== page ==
Considerations for the Acquisition of a Non-U.S. Company by a U.S. Public Company
February 10, 2017
When it is time to sell a company, there are a number of financial and legal steps a business should consider to ready itself for a merger or acquisition. When the potential buyer is a U.S. public company, that list may get longer. The following are some common issues that arise in the context of a U.S. public company acquisition of a non-U.S. company. Being familiar with, and prepared for, the pressure points facing a U.S. public company will make for a smoother acquisition process for both sides.
1. Purchase Price Adjustment vs. "Locking the Box"
In most U.S. acquisitions of a privately-held target company, the purchase price agreed to at the signing is subject to a closing adjustment and/or a post-closing adjustment based on the closing date amount of certain financial accounts; typically, cash, indebtedness, and net working capital. This differs from the “locked box” approach that is more common in Europe, whereby a buyer and seller agree on a fixed purchase price that is calculated based on a “locked box balance sheet”, which is fixed at an agreed upon pre-signing “locked box date”, and is coupled with representations and warranties from the seller that protect the buyer against the “leakage” of value from the target company to the seller between the time of the locked box date and the closing.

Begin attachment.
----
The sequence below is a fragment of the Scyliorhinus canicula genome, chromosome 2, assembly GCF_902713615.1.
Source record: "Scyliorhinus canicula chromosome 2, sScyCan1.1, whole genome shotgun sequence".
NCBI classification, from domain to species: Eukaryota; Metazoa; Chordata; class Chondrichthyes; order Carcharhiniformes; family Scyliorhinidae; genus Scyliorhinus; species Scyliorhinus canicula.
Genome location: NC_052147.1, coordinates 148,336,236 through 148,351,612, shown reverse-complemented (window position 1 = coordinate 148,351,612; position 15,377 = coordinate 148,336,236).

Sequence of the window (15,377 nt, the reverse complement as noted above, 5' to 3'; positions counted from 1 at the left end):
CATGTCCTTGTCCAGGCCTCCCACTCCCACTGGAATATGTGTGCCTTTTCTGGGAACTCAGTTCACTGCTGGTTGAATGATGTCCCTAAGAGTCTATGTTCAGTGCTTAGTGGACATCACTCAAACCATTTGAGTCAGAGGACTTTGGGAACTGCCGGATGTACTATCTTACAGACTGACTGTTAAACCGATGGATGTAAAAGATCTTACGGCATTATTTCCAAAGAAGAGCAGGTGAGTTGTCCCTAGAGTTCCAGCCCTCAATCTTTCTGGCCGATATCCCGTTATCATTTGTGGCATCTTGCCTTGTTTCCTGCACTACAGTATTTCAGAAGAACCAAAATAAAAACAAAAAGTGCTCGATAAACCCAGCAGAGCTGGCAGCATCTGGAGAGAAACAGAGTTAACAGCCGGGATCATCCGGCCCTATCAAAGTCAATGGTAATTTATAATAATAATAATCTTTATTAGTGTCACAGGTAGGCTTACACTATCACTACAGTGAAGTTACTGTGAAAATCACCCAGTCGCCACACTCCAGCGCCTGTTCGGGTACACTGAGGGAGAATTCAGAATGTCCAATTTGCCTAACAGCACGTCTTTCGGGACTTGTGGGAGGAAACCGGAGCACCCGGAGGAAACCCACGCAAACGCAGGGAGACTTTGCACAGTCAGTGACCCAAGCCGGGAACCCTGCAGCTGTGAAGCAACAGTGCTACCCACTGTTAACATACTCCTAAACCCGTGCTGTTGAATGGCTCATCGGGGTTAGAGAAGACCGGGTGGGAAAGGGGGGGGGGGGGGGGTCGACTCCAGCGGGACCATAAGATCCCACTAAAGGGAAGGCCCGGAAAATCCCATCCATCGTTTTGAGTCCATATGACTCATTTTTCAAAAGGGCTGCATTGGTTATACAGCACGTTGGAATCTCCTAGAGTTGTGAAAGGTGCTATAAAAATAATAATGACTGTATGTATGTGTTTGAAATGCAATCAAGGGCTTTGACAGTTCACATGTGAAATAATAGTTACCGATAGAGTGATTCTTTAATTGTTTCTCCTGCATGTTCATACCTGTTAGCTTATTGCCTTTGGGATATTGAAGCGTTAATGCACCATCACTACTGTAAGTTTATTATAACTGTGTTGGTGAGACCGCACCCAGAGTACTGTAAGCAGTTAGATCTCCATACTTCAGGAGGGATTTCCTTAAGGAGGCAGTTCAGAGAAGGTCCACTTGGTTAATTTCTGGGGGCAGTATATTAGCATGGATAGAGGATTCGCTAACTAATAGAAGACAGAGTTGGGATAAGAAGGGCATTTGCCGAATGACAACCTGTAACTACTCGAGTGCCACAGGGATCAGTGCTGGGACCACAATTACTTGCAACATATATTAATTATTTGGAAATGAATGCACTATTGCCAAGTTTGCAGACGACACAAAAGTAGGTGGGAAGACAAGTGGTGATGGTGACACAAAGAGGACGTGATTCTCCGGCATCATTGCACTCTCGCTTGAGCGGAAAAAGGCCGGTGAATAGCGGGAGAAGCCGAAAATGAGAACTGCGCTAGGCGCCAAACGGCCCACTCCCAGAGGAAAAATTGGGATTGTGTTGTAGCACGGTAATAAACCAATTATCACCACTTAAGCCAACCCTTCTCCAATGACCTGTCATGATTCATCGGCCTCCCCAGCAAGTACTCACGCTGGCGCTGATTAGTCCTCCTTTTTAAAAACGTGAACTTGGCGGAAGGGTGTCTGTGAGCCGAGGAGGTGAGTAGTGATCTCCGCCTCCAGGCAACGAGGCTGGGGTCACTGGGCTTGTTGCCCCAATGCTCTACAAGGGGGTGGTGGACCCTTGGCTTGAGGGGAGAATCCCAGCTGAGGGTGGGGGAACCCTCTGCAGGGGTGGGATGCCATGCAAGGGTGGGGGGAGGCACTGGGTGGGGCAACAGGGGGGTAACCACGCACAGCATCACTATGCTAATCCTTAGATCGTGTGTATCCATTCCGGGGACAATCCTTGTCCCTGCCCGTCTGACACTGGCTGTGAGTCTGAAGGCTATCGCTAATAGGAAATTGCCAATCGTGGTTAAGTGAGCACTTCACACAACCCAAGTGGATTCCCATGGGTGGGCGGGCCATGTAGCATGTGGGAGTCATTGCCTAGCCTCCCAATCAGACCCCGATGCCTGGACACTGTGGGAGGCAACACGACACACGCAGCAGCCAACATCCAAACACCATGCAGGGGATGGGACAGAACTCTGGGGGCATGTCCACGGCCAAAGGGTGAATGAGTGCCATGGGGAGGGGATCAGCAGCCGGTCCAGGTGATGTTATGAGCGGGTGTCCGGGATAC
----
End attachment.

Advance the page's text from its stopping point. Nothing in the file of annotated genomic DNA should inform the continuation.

The U.S. approach generally requires more time be spent negotiating the complex accounting methodologies and accounts that will be used to adjust the purchase price (e.g., which assets and liabilities shall be applied to the adjustment and how will they be measured). Although the “locked box” approach is occasionally used in U.S. acquisitions, it remains a minority position and non-U.S. sellers of a privately-held target company should thus be prepared to have to negotiate these complex provisions when dealing with a U.S. buyer.Download the full alert here.